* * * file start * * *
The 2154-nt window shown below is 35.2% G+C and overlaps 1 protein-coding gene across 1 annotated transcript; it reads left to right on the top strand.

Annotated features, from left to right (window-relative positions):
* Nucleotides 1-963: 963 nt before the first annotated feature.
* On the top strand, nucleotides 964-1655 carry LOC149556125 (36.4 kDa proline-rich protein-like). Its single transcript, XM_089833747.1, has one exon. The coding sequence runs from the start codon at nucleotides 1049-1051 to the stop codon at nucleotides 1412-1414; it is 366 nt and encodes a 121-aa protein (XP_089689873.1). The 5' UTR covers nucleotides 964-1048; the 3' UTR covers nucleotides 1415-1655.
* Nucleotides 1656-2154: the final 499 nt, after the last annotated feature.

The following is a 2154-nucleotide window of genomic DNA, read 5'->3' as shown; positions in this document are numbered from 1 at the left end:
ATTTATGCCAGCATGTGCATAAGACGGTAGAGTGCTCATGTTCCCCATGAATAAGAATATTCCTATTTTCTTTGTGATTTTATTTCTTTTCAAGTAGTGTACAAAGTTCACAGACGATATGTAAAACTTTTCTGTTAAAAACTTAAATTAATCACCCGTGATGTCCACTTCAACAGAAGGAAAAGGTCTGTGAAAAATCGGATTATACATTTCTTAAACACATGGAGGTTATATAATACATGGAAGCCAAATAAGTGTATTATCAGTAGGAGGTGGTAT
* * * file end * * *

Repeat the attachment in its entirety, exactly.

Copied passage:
The 2154-nt window shown below is 35.2% G+C and overlaps 1 protein-coding gene across 1 annotated transcript; it reads left to right on the top strand.

Annotated features, from left to right (window-relative positions):
* Nucleotides 1-963: 963 nt before the first annotated feature.
* On the top strand, nucleotides 964-1655 carry LOC149556125 (36.4 kDa proline-rich protein-like). Its single transcript, XM_089833747.1, has one exon. The coding sequence runs from the start codon at nucleotides 1049-1051 to the stop codon at nucleotides 1412-1414; it is 366 nt and encodes a 121-aa protein (XP_089689873.1). The 5' UTR covers nucleotides 964-1048; the 3' UTR covers nucleotides 1415-1655.
* Nucleotides 1656-2154: the final 499 nt, after the last annotated feature.

The following is a 2154-nucleotide window of genomic DNA, read 5'->3' as shown; positions in this document are numbered from 1 at the left end:
ATTTATGCCAGCATGTGCATAAGACGGTAGAGTGCTCATGTTCCCCATGAATAAGAATATTCCTATTTTCTTTGTGATTTTATTTCTTTTCAAGTAGTGTACAAAGTTCACAGACGATATGTAAAACTTTTCTGTTAAAAACTTAAATTAATCACCCGTGATGTCCACTTCAACAGAAGGAAAAGGTCTGTGAAAAATCGGATTATACATTTCTTAAACACATGGAGGTTATATAATACATGGAAGCCAAATAAGTGTATTATCAGTAGGAGGTGGTAT